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Family vacation | The Old Roads
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Family vacation

Family vacation

Back before Interstate 40 followed the Pigeon River over the mountains, our annual or sometimes semi-annual trip to the beach started with a trip over a narrow, winding road over Viking Mountain in Greene County. Still known as the Asheville Highway, it is State Route 70 in Tennessee (not to be confused with US70, which crosses the mountains near the French Broad conjoined with US25E) and changes to State Route 208 in North Carolina. SR208 eventually bumps into US70/US25E for the remainder of the trip to Asheville.

There’s a big new section of highway now that bypasses the town of Marshall down on the French Broad, but US70’s Business Route does take that Main Street detour. After Asheville, there’s more fun roads that predate Interstate 26, which traverses some spectacular mountain scenery itself. But that’s another story. This one’s about TN70 and NC208.

Nolichucky Dam in the 1940s

Nolichucky Dam in the 1940s

The first thing I recall about TN 70 is Nolichucky Dam. Recent trips over the bridge in front of the dam have proven that it really is only 94 feet high, not the 2,452 feet I was sure it was. And I know there’s a new bridge over the river there, but I swear the old one was right up next to the scary 1913 dam, not a safe distance away as it is now. Or not. If it were where I remember it, that power plant building would not be there. I got to see the dam a couple times a year, both for vacation trips and the annual 4-H camp not far from there, and it invariably filled my heart with dread.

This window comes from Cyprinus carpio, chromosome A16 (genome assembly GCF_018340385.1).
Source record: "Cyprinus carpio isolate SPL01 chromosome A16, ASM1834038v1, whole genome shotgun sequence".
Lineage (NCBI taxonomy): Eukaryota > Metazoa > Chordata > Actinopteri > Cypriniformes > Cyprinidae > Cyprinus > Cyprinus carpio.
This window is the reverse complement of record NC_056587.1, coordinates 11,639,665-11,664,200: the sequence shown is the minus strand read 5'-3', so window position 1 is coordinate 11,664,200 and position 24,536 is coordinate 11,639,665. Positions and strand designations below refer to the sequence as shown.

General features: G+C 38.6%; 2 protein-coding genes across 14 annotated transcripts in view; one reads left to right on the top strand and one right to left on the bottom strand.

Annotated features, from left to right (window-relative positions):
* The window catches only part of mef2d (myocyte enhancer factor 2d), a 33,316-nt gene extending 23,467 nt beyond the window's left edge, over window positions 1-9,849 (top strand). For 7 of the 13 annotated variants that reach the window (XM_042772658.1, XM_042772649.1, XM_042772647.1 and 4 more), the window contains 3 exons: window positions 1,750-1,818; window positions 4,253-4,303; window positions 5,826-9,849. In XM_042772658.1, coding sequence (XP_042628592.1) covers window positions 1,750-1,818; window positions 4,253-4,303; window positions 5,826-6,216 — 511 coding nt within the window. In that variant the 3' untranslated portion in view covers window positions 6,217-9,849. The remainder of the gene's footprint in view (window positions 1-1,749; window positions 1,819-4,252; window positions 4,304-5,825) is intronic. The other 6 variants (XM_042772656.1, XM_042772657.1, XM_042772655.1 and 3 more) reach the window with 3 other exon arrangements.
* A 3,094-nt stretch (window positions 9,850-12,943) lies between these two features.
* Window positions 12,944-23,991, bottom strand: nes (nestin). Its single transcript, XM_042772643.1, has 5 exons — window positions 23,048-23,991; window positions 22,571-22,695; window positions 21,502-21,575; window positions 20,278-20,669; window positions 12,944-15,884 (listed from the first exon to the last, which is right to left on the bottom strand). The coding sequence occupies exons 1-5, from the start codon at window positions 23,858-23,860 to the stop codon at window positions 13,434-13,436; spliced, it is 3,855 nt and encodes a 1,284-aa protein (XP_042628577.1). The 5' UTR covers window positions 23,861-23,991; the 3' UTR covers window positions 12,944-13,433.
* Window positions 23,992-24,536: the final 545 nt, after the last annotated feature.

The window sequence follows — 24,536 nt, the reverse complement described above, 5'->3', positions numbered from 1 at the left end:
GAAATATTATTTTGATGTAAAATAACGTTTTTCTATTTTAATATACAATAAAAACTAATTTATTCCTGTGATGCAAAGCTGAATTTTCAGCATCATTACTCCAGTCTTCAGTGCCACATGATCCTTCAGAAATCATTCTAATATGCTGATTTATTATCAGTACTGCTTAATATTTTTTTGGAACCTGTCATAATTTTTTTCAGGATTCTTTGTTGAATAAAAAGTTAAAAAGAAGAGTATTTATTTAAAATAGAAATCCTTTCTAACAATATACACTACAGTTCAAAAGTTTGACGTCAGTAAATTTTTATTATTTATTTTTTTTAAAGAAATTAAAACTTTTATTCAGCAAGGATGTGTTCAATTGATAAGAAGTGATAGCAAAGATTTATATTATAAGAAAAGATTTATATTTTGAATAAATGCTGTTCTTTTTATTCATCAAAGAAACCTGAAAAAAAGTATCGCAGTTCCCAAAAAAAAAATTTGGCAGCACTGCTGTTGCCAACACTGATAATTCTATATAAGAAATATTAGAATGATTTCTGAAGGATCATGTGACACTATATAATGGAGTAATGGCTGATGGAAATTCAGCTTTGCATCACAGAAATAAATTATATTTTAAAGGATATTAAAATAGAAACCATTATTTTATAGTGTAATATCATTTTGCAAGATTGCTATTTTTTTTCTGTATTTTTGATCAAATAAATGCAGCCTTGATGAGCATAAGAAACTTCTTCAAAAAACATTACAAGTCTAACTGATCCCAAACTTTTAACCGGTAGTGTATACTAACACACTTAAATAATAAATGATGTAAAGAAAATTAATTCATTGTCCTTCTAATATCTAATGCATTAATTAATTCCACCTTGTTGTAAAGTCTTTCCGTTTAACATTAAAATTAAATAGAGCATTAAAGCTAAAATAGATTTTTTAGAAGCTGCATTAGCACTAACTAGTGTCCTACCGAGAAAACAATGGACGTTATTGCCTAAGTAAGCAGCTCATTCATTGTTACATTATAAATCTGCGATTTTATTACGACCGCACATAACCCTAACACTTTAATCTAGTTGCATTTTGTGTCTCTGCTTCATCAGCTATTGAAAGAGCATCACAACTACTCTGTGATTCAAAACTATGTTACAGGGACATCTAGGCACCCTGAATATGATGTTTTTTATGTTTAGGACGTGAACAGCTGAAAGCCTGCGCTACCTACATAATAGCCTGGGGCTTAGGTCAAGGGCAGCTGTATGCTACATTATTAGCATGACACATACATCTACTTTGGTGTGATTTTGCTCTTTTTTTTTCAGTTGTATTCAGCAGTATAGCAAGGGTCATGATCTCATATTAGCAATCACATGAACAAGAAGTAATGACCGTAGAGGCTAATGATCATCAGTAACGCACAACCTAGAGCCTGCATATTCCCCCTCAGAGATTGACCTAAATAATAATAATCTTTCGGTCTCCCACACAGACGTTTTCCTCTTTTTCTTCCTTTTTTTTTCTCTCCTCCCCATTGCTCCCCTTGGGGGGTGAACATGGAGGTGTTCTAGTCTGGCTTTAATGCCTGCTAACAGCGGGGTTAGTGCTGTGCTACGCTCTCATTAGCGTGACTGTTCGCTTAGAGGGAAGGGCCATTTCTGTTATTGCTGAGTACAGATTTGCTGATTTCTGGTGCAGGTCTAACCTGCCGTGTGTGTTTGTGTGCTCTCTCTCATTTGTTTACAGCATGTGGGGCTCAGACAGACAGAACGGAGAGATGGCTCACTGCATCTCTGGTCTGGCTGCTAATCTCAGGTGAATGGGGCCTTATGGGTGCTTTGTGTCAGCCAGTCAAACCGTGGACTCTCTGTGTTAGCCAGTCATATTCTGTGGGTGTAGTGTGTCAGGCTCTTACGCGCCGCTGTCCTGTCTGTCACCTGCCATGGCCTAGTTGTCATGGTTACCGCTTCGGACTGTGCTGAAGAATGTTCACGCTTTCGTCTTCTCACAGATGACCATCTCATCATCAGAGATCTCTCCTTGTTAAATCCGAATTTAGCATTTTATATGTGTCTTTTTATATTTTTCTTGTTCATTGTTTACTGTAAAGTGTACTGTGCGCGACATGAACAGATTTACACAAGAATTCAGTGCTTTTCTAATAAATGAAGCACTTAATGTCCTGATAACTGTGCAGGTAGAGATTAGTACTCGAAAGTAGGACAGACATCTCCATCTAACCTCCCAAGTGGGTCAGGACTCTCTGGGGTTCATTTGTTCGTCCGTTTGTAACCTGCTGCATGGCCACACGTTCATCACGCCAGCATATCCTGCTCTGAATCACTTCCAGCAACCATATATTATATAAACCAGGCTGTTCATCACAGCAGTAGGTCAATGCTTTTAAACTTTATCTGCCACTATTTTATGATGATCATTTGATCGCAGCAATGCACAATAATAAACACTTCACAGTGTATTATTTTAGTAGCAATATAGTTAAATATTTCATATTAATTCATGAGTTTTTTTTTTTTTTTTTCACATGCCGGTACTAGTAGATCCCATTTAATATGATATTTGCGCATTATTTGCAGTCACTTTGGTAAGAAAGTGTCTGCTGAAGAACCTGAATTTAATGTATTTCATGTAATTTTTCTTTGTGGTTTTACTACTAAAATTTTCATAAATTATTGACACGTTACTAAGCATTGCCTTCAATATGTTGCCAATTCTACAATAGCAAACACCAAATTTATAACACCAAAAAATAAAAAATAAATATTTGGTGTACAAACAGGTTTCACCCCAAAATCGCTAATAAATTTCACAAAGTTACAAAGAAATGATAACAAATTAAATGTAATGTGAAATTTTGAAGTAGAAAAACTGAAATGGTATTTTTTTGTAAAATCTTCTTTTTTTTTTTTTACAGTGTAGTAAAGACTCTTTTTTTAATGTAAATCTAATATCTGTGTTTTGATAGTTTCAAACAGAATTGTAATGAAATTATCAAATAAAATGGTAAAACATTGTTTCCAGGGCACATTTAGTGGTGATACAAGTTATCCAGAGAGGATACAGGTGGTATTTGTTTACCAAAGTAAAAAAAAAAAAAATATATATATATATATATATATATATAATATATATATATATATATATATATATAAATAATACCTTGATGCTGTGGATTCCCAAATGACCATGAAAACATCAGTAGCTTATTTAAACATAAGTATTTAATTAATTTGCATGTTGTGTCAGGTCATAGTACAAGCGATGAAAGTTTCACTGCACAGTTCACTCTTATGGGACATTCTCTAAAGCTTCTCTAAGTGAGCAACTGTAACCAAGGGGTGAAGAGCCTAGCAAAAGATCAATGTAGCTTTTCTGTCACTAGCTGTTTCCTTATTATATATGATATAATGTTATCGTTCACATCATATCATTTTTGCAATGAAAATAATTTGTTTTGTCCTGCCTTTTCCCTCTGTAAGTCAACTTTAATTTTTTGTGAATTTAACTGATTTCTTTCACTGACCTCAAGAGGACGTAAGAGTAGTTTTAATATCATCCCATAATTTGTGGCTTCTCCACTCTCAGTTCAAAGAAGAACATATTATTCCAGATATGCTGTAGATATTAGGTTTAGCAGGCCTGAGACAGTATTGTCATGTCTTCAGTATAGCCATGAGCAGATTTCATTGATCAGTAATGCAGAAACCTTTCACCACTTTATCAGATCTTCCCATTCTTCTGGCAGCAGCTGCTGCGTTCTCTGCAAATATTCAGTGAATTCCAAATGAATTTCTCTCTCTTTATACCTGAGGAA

The second thing is that the road over the mountains is very curvy. Now, actually, I have been on more curvy roads than this one, but I still got a dose of dramamine before we left for this trip. Since then, I’ve had occasion to travel this road many times — a friend had a cabin on Viking Mountain for a time, and I spent some peaceful time there — and there’s been no sign of car sickness. It remains my favorite route between my childhood home and Asheville as it meanders alongside several streams on its way down toward Asheville.

 

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